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Mission typeEarth observation
OperatorState Planning Organization (DPT)
COSPAR ID2011-044D Edit this at Wikidata
SATCAT no.37791
Mission durationPlanned: 3 years[1]
Final: 11 years
Spacecraft properties
ManufacturerTÜBİTAK Space Technologies Research Institute (TÜBİTAK UZAY)
Launch mass93 kilograms (205 lb)[1]
Start of mission
Launch dateAugust 17, 2011, 08:12:20 (2011-08-17UTC08:12:20Z) UTC
Launch siteDombarovsky 370/13
End of mission
DeactivatedAugust 2022 (2022-09)
Orbital parameters
Reference systemGeocentric
Period98.8 minutes[1]

RASAT was an Earth observation satellite designed and developed by TÜBİTAK Space Technologies Research Institute (TÜBİTAK UZAY) and produced in Turkey to provide high resolution imagery. It was the first remote sensing satellite fully realized in Turkey, and the second indigenously developed remote sensing satellite after BILSAT-1.[1][2]

Financed by the State Planning Organization (DPT) and designed by TÜBİTAK UZAY without any international know-how transfer, RASAT was launched from Dombarovskiy Cosmodrome, near Yasny in Russia by a Dnepr space launch vehicle at 08:12:20 UTC on August 17, 2011, along with seven other satellites Sich-2 and BPA-2 of Ukraine, NigeriaSat-2 and NigeriaSat-X of Nigeria, EduSat of India as well as AprizeSat-5 and AprizeSat-6 of Italy. RASAT was placed 16 minutes and 9 seconds after the lift-off into a low Earth orbit of 685 km (426 mi). The first signal from RASAT was received in the space center of Andøya Rocket Range, northern Norway at 09:44:04 UTC. RASAT was controlled and observed at the space center of TÜBİTAK UZAY in Ankara.[2][3][4]


Projected for a mission duration of three years, RASAT is on a Sun-synchronous geocentric orbit. Its instruments, supplied by the South Korean space technology company Satrec Initiative,[4][5] allowed for a spatial resolution of 7.5 m (25 ft) at panchromatic band and 15 m (49 ft) at multispectral band. RASAT carried out various civil applications on mapping and planning, disaster management, ecosystem monitoring, environmental control, landcover survey and coastal zone management.[6] Additionally, RASAT was used to test a custom designed on-board computer "BiLGE" capable of using SpaceWire network, a solid-state processor "GEZGİN-2" (an abbreviation for "GErçek Zamanda Görüntü İşleyeN") for real-time image compression using algorithm of JPEG 2000 and a telecommunication system "Treks" of X band transmitter module with 100 MB/s data transfer rate and 7 Watt power.[1][2][7]


The first images were received in Ankara on October 8, 2011.[7] With images captured by the satellite between 2012 and 2014, a "mosaic map" of Turkey was compiled. More than 3,000 images showing an area of 30 km × 30 km (19 mi × 19 mi) each were used for the map. The map images are available at the website "" in the image file formats of .ecw (high image resolution: 9 GB, low image resolution: 50 MB), .jp2 (21.8 GB, 33 MB), .tif (35.7 GB, 58.1 MB), .img (45.6 GB, 85.7 MB) and KMZ (11.3 MB).[8] The map was distributed to governmental agencies, particularly to the State Hydraulic Works (DSİ) and Mineral Research and Exploration (MTA). In 2013, three-dimensional relief maps of Turkey created by RASAT were offered on the web. Customers are able to order and download their actual map requirements.[2][9]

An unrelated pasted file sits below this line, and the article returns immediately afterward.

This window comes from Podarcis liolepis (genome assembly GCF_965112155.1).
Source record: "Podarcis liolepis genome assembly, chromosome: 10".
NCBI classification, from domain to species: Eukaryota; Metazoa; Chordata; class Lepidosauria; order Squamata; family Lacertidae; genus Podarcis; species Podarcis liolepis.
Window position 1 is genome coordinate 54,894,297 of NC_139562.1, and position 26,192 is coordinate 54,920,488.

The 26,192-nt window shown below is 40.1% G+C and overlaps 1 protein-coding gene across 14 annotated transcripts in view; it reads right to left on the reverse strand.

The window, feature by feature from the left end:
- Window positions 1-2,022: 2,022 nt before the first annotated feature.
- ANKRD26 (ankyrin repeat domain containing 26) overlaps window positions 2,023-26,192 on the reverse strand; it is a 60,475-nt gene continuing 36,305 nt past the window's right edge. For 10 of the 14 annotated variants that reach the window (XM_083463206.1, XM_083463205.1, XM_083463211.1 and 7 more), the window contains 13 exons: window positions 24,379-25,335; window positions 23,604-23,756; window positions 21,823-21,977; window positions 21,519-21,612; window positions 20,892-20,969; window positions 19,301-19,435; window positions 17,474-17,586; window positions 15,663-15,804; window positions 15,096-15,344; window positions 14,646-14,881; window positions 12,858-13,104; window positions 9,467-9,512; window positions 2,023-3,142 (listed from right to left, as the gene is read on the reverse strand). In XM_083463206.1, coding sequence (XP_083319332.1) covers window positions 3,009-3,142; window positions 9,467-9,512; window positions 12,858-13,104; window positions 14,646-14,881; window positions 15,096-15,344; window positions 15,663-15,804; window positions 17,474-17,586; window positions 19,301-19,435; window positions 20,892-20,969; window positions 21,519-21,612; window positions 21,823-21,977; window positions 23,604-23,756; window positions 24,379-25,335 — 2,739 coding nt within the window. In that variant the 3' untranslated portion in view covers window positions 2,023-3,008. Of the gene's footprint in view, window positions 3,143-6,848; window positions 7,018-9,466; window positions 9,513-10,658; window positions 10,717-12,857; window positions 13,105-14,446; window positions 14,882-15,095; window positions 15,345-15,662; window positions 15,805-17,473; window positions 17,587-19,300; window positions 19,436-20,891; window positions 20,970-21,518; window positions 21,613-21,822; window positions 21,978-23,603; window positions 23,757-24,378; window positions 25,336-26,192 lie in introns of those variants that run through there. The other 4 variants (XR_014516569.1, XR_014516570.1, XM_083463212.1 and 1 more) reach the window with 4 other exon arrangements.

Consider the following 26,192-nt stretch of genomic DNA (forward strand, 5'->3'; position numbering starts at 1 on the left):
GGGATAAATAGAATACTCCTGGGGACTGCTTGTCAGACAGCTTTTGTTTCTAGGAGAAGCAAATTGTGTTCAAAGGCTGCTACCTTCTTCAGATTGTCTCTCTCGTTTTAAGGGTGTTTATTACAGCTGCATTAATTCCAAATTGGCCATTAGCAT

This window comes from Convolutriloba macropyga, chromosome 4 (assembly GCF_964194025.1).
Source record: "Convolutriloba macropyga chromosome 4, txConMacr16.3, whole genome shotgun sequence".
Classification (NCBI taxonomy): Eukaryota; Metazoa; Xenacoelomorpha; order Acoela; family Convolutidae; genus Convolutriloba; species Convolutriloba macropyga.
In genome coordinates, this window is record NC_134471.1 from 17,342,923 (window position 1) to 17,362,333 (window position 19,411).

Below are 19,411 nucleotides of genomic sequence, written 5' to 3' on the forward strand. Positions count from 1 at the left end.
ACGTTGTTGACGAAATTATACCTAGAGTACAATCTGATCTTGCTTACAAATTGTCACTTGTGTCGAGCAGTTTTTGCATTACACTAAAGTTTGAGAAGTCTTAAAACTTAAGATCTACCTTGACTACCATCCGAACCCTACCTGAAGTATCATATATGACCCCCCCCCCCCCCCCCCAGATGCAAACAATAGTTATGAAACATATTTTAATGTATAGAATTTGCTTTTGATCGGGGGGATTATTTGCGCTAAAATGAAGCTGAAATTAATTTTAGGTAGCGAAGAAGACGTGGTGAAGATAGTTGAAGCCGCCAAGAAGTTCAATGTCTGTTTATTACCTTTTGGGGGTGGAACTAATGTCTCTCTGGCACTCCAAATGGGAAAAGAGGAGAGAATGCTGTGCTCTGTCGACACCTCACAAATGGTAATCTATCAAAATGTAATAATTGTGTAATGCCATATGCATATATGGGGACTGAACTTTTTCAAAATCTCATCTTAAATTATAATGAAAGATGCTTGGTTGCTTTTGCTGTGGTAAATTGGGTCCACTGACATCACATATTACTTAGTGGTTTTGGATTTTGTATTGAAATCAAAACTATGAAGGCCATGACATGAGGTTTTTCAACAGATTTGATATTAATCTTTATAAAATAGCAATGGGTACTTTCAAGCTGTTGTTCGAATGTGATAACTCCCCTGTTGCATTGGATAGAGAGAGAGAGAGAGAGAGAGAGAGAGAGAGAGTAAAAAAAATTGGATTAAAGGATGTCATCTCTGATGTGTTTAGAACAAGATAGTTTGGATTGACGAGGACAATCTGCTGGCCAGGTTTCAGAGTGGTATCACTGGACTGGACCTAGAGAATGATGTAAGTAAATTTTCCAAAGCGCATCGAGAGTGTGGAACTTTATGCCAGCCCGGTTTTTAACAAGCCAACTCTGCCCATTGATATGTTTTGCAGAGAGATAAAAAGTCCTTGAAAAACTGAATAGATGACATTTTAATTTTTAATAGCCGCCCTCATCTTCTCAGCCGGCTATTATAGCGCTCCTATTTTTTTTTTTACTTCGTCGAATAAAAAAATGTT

As of November 15, 2015, RASAT took images of 9,546,200 km2 (3,685,800 sq mi) Earth surface on 22,699 orbits since its launch on August 17, 2011.[8]

A research project, named "Geoportal", was launched by Ministry of Development on January 15, 2013, with an application run-time of four years.[8] Images were uploaded on August 19, 2014, to the portal, which is open to use by public services and universities.[6] As of November 17, 2015, 6,517 processed images captured by RASAT were uploaded to GEZGIN portal.[8]

End of mission

RASAT was retired in August 2022, after operating for 11 years. Over its lifetime, RASAT took 13,362 images over 58,726 orbits.[10]


  1. ^ a b c d e f "RASAT Hakkında" (in Turkish). TÜBİTAK UZAY. Archived from the original on 2012-12-27. Retrieved 2012-12-21.
  2. ^ a b c d "İlk yerli gözlem uydusu Rasat uzayda". CNN Türk (in Turkish). 2011-08-17. Retrieved 2012-12-21.
  3. ^ "Fırlatma Başarı İle Gerçekleşti; Rasat Uzayda ve İlk Sinyallerini Verdi" (in Turkish). TÜBİTAK UZAY. 2011-08-17. Archived from the original on 2013-03-26. Retrieved 2012-12-21.
  4. ^ a b "İşte Türkiye'nin Uzay Programı" (in Turkish). Savunma >>sanayi Net. Retrieved 2012-12-22.
  5. ^ "Past Missions". Satrec Initiative. Archived from the original on 2012-03-30. Retrieved 2012-12-22.
  6. ^ a b "RASAT Görüntüleri Kullanılarak Türkiye Mozaiği Oluşturuldu" (in Turkish). Türkiye Bilimsel ve Teknolojik Araştırmalar Kurumu. 2015-03-26. Retrieved 2016-06-25.
  7. ^ a b "Türk uydusunun uzaydan çektiği ilk görüntüler". Hürriyet (in Turkish). 2011-10-18. Retrieved 2012-12-21.
  8. ^ a b c d Deveci, Hüsne Seda. "GEZGİN "RASAT Uydusu Görüntüleri Portalı"" (PDF) (in Turkish). TÜBİTAK. Retrieved 2016-06-26.
  9. ^ "RASAT, Uzaydaki Görevinin İlk Yılını Başarıyla Tamamladı" (in Turkish). TÜBİTAK UZAY. Archived from the original on 2012-12-27. Retrieved 2012-12-21.
  10. ^ "İlk yerli gözlem uydusu emekliye ayrıldı" [First domestic observation satellite retired]. Hürriyet (in Turkish). 2022-08-29. Retrieved 2022-12-22.